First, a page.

Undergraduate Degrees in Psychology: A Path to Graduate Study in Marriage and Family Therapy
Psychologists need doctoral level education, yet psychology is one of the most popular degrees for undergraduates. Why? Is undergraduate psychology just an interesting liberal arts major, or is it advance preparation for a career as a psychologist?
It can be a step in the path toward psychology or other mental health practice. Psychology is among the preferred baccalaureate degrees by master’s level admission committees in a number of professions, including counseling and marriage and family therapy (MFT).
- Featured Psychology Degree Program Options:
- Southern New Hampshire University (SNHU) offers accredited online Bachelor's in Psychology degrees with several areas of specialization including: Addictions, Applied Psychology, Child & Adolescent Development, Forensic Psychology, Mental Health and Social Psychology. Click here to learn about the psychology programs at SNHU.
- Capella University offers an online MS in Marriage and Family Therapy (MFT) program that is accredited by COAMFTE (Commission on Accreditation for Marriage and Family Therapy Education). The curriculum incorporates current MFT education standards and is designed to help you prepare to pursue state licensure eligibility. Click here to contact Capella University and request information about their program.
- Southern New Hampshire University (SNHU) offers a CACREP accredited online Master’s in Clinical Mental Health Counseling. Click here to learn about the psychology and counseling programs at SNHU.
- University of West Alabama offers a Master's of Science in Family Counseling as well as several additional Master's programs and a Bachelor's in Psychology undergraduate option. Graduates are prepared to pursue positions in counseling, research, education and other industries. Click here to learn about the University of West Alabama and their programs.
Some MFT graduate schools accept students with any type of liberal arts degree while others have a preference for students with behavioral or social science backgrounds. The Chapman University MFT program, for example, requires a bachelor’s degree in psychology or “equivalent” discipline and lists fully five prerequisites that would typically be found in a psychology program. Most programs do not expect such a strong foundation in the discipline. Still, you aren’t apt to find a marriage and family therapy graduate program that frowns on psychology as an undergraduate major.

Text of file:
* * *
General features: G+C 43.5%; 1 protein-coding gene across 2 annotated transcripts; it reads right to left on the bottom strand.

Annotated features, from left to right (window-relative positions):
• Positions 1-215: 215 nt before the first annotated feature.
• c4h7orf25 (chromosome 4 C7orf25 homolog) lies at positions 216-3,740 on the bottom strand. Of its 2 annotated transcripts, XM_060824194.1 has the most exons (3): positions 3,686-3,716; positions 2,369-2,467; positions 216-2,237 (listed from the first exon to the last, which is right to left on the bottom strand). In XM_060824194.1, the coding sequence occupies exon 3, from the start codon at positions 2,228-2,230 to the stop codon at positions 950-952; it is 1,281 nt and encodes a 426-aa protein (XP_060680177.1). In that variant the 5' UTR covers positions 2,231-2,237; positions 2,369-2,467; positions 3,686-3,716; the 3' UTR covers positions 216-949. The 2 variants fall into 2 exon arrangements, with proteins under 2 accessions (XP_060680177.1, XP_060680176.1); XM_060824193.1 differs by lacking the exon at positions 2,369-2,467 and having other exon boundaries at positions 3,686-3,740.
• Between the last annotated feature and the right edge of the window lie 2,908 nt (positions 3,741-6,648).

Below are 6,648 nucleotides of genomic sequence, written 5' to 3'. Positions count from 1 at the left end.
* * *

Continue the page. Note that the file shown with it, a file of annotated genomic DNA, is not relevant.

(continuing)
Programs Considerations: Curriculum and Degree
Typical courses include introductory psychology, social psychology, abnormal psychology, and research methodology. Schools may offer concentrations or specialized programs, for example, developmental psychology or health psychology. Some general psychology programs allow you to choose many of the courses in your major from a list of approved electives.
Some schools offer a choice between a BS and a BA. The University of Washington explains that the BS is more research-oriented and provides the best preparation if you are planning on continuing for a PhD. The University of Washington recommends the BA for counseling and therapy and for other professions that are not research-oriented.
The University of Colorado notes that their BS in Psychology includes more coursework in the biological basis of behavior while their BA includes more coursework in the social basis. Again, they recommend the BA for counseling professions.
Does it cause a significant problem if you earn the ‘wrong’ one? No. Either degree should give you many options. Some schools offer just one degree, and the name may have more to do with the history of the program or the school where it is housed than the curriculum.
Program Considerations: Accreditation
At the bachelor’s level, the only accreditation you needto look for is institutional level. Accreditation by one of the six regional accrediting agencies is generally better than accreditation by a national accrediting agency; the latter is more often awarded to trade schools. Some master’s programs will accept it. Many will not.
Programmatic accreditation is not necessary. The American Psychological Association (APA) does not accredit undergraduate programs, but does offer some guidelines for choosing an undergraduate program.
Internships are typically optional, but are well worth considering. They may provide you with references as well as insights into the discipline; these insights may ultimately be shared with the graduate admissions committee. Some schools arrange internships on your behalf. However, you will first need to go through a screening process.
Organizational memberships provide networking opportunities. You may choose to become a student affiliate member of APA. You may start by browsing the free resources on the APA site (http://www.apa.org/about/students.aspx). You will find everything from tips on carrying out research and writing papers to contact information for very prestigious internship programs.
You may have the option to join Psi Chi, the psychology honor society. If you identify more with social sciences than with the psychology discipline, you might look into membership in Pi Gamma Mu. It is an honor society for students in the various social science disciplines. You will find career resources by browsing the site.
Schools sometimes have their own psychology clubs or associations. Even online schools may provide options for membership in some type of student association.
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